Christine Barbour teaches students that food choices are political choices. Eggplant caviar and fries in the kitchen. Kansas copes with 3 years of drought.
Turtle soup in southern Indiana. Okra fresh and raw. Growing food with less water. And, a local food party on campus. Take a listen!
The 39,000 irrigation wells in Kansas pump long and hard in growing season. If you want a visual for that much water, picture Niagara Falls.
The future of agriculture across the Great Plains hinges on water. Without it, nothing can grow.
The Natural Resources Defense Council suggests farmers could avoid major losses if they used practices that promote soil health.
It’s been a tough year for winter wheat farmers. Battling dry times in an often dry region has many farmers fearing a historically low harvest.
Farmers are hoping for a break in the rain so they can get this year’s crops in the ground and try to lock in good yields at harvest.
During last year's drought, farmers begged for rain. This spring, they wish it would stop.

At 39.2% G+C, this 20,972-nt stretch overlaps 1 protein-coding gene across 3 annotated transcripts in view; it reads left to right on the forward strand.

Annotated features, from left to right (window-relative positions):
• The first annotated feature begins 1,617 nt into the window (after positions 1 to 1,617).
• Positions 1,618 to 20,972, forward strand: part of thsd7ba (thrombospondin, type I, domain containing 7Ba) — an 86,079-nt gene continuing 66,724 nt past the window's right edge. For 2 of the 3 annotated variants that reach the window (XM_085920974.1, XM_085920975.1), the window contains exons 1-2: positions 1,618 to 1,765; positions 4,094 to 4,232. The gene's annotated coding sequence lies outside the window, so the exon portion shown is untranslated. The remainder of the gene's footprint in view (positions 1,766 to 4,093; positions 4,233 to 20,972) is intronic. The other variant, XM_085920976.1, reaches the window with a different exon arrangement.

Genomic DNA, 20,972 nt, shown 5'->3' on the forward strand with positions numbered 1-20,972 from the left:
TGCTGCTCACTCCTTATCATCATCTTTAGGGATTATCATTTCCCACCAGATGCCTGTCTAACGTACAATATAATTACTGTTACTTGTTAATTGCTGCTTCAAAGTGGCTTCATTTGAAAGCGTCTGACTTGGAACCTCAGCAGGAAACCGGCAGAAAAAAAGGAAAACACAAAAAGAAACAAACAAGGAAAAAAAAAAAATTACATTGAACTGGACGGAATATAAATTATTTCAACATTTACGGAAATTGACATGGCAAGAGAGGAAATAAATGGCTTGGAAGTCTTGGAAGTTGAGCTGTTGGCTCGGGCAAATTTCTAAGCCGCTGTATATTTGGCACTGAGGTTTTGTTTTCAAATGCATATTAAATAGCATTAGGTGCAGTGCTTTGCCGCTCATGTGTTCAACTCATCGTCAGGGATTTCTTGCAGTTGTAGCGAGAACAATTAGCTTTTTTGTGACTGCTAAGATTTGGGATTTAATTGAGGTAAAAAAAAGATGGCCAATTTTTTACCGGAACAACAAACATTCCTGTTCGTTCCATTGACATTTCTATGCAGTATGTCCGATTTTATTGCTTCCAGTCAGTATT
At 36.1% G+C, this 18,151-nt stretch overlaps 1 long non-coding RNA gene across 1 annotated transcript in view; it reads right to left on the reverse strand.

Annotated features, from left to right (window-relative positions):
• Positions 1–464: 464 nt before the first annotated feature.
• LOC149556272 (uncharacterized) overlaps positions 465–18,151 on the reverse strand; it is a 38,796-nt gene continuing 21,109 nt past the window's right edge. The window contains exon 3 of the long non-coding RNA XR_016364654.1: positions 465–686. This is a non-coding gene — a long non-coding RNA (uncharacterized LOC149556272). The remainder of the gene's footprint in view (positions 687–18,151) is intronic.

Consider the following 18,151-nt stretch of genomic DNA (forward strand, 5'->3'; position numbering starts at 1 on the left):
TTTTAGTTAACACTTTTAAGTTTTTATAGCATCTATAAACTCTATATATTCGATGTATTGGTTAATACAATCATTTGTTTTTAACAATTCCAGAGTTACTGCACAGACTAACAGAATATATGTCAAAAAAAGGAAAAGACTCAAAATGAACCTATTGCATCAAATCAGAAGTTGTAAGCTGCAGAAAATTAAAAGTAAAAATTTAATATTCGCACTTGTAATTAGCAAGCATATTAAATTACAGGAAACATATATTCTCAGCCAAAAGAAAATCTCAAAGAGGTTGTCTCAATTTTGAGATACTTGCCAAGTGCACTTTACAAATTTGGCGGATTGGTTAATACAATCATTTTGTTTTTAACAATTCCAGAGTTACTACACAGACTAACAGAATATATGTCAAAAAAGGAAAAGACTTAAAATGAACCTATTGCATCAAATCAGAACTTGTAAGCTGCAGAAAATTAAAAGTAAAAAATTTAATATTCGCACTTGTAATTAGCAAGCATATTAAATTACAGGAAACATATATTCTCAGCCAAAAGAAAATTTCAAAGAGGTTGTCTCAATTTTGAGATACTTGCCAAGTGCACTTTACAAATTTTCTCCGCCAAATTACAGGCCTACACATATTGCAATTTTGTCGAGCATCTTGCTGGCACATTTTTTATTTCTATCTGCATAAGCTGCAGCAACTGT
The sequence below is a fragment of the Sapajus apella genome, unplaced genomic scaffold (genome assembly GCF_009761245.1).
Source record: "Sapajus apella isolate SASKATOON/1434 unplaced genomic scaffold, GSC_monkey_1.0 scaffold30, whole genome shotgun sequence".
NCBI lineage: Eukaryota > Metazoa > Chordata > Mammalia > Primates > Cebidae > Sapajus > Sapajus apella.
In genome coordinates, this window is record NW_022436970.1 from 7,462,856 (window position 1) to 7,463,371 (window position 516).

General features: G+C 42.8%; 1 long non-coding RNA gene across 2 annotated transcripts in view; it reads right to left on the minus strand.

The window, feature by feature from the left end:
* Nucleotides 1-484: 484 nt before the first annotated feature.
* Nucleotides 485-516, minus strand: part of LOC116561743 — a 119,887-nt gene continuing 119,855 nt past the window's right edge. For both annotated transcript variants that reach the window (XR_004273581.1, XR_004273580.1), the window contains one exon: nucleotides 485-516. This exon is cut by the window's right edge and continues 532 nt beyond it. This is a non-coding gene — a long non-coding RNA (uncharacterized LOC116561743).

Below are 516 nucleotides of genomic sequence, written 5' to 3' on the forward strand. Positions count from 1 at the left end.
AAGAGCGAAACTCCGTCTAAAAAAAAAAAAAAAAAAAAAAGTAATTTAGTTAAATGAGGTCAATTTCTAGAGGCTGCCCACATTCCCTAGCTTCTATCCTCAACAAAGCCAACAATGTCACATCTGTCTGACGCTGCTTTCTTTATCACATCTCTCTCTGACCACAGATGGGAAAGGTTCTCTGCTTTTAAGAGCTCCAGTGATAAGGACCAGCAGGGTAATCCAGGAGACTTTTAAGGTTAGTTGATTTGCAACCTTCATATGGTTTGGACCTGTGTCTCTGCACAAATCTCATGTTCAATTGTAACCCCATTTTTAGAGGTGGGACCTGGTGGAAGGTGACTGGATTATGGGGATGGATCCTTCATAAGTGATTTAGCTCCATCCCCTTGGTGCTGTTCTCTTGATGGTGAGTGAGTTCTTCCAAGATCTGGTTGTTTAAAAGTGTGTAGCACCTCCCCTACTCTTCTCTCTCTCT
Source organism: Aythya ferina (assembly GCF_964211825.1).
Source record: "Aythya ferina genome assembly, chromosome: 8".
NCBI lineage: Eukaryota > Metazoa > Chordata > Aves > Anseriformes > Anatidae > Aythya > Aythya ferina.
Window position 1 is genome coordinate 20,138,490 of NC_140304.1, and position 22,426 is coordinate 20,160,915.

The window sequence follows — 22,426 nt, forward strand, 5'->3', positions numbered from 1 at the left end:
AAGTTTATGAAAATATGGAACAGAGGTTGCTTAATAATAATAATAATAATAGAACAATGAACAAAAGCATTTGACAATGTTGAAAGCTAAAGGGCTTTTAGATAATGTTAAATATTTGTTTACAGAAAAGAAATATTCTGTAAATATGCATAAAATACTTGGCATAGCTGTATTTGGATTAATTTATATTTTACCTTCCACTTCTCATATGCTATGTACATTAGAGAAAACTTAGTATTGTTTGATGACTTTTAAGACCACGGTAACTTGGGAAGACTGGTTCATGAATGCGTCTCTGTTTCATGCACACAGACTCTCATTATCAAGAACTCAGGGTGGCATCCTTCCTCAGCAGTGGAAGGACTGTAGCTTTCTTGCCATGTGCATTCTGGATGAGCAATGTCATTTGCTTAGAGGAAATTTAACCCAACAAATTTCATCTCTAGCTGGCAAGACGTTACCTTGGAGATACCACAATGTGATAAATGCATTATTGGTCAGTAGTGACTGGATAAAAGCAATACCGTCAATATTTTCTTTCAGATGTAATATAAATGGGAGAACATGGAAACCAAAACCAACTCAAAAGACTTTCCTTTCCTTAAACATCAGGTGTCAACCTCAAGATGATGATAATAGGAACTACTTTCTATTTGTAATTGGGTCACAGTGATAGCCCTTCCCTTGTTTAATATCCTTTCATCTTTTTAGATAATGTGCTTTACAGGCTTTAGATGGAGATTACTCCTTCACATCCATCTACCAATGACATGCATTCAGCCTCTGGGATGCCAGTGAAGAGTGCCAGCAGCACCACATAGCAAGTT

Farmers throughout the Great Plains are preparing for what could be a tough growing season. Limited irrigation resources pose a particular problem in Colorado.
At this time last year, farmers in Indiana were already preparing and planting for the season because of record-breaking temperatures.
Two big snowstorms produced some very broad smiles in farm country because in a place as dry as Kansas has been lately, a blizzard can be a blessing.
From droughts to hurricanes, 2012 has been rocky one for farmers and foodies alike. Here's our annual roundup of the year's major food news stories.
Water levels have fertilizer shippers scrambling to get their product to market before low water dries up their most important shipping route.
A downward trend in milk consumption and the specter of a lapsed farm bill have the dairy industry worried.
Corn and soybean farmers are adding a cover crop season – whether they have cattle to graze on the green or not.
Marginal land might only produce a profitable harvest with traditional crops, like corn or soybeans, once or twice every five years.
Nebraska irrigates more acres of farmland than any other state in the nation. Kansas is also near the top.
While most crops suffered under the intense heat of this summer’s drought, some farms throughout the Midwest and the South have reported booming pumpkin crops.
Hydroponics involves growing plants without dirt. Plants receive nutrients from water solutions that drip directly into the root system.
About 2 million acres of Aquamax corn were planted across the Corn Belt this year, making it the first drought-resistant lineup to be widely available.